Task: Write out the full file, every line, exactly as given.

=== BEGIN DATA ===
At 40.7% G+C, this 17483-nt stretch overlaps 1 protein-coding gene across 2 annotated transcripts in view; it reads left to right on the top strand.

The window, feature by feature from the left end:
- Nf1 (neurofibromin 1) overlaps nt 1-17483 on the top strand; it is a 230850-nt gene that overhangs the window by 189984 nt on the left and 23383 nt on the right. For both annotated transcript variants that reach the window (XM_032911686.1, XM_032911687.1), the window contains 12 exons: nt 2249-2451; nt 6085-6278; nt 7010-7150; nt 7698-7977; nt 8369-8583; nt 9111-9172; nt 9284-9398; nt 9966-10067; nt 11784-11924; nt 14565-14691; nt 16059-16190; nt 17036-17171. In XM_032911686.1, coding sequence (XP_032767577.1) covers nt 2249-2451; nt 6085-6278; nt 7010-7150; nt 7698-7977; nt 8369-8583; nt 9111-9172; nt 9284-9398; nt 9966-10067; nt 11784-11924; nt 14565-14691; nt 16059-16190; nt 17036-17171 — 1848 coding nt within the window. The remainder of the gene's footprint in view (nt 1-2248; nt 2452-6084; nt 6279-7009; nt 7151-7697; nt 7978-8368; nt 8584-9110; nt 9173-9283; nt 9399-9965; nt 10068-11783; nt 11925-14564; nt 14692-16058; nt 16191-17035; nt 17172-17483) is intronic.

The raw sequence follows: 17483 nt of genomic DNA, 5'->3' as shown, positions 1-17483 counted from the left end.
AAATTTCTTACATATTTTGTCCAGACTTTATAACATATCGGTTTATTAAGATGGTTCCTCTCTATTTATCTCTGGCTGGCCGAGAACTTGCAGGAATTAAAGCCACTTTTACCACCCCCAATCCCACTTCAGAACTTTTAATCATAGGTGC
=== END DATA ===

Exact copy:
At 40.7% G+C, this 17483-nt stretch overlaps 1 protein-coding gene across 2 annotated transcripts in view; it reads left to right on the top strand.

The window, feature by feature from the left end:
- Nf1 (neurofibromin 1) overlaps nt 1-17483 on the top strand; it is a 230850-nt gene that overhangs the window by 189984 nt on the left and 23383 nt on the right. For both annotated transcript variants that reach the window (XM_032911686.1, XM_032911687.1), the window contains 12 exons: nt 2249-2451; nt 6085-6278; nt 7010-7150; nt 7698-7977; nt 8369-8583; nt 9111-9172; nt 9284-9398; nt 9966-10067; nt 11784-11924; nt 14565-14691; nt 16059-16190; nt 17036-17171. In XM_032911686.1, coding sequence (XP_032767577.1) covers nt 2249-2451; nt 6085-6278; nt 7010-7150; nt 7698-7977; nt 8369-8583; nt 9111-9172; nt 9284-9398; nt 9966-10067; nt 11784-11924; nt 14565-14691; nt 16059-16190; nt 17036-17171 — 1848 coding nt within the window. The remainder of the gene's footprint in view (nt 1-2248; nt 2452-6084; nt 6279-7009; nt 7151-7697; nt 7978-8368; nt 8584-9110; nt 9173-9283; nt 9399-9965; nt 10068-11783; nt 11925-14564; nt 14692-16058; nt 16191-17035; nt 17172-17483) is intronic.

The raw sequence follows: 17483 nt of genomic DNA, 5'->3' as shown, positions 1-17483 counted from the left end.
AAATTTCTTACATATTTTGTCCAGACTTTATAACATATCGGTTTATTAAGATGGTTCCTCTCTATTTATCTCTGGCTGGCCGAGAACTTGCAGGAATTAAAGCCACTTTTACCACCCCCAATCCCACTTCAGAACTTTTAATCATAGGTGC